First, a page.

In times of crises, impostors and swindlers ride the wave of human naivety to advance their deceitful agenda. Con artists in Poland are attempting to take advantage of the current period of uncertainty brought about by the coronavirus conditions.
Cited by Poland’s “Rzeczpospolita” daily, the spokesman of the Police Headquarters Mariusz Ciarka said that “criminals have been sending text messages with specific links attached. It is with these links that they extort online banking logins and passwords, and also authorisation codes.”
According to the daily, the theft of private data occurs once the fraudulent link is clicked. “This way targets of the [cyber] attacks may lose savings. It’s no longer just about miraculous pills and herbs [sold for] PLN 100 [EUR 21.74] each,” the spokesman added.
The National Prosecutor’s Office has been proactive in tackling the extorters by establishing a special team that would prosecute criminals benefiting the prevailing coronavirus conditions. According to “Rzeczpospolita”, the prosecutor’s office has already launched an investigation into the matter.
Meanwhile, the Digital Affairs Ministry wrote that thanks to an agreement that it reached with Orange Poland, Polkomtel (Plus), P4 (Play) and T-Mobile Poland telephone network operators, a special warning blacklist is to be composed. Internet domains used by extorters to swindle personal data and funds will be put on that list, which will also be made public so that anyone can read it.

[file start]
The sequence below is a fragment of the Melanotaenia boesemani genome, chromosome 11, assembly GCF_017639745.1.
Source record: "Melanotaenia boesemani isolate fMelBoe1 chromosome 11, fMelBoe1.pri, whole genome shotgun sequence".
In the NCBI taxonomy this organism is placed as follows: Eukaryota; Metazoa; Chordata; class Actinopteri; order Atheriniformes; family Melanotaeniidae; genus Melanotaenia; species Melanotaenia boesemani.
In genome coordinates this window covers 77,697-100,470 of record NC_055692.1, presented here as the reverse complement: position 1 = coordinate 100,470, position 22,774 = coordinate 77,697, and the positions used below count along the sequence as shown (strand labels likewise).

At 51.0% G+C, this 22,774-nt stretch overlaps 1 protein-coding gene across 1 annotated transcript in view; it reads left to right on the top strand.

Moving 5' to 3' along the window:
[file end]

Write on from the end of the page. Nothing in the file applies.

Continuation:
Moreover, using email or a special form, the public will be able to report a suspicious website to the Research and Academic Computer Network (NASK), which is a Polish research and development organization and data networks operator. The report will be immediately verified by cyber-sec specialists and if it is proven legitimate, the reported domain would be immediately put on the publicly-accessible warning blacklist. The fraudulent website would also end up banned.
In some cases, law enforcement would be informed. Any resulting investigations and pursuit actions in Poland and abroad will be conducted in cooperation with EUROPOL police services.
“All of the responsible law enforcement [agencies] have been reacting immediately,” Digital Affairs Minister Marek Zagórski said, adding that “in the most drastic cases, fraudsters will have to face criminal liability. It’s about, to the best of our capabilities, protecting citizens from con men who under the pretext of fighting the epidemic commit crime.”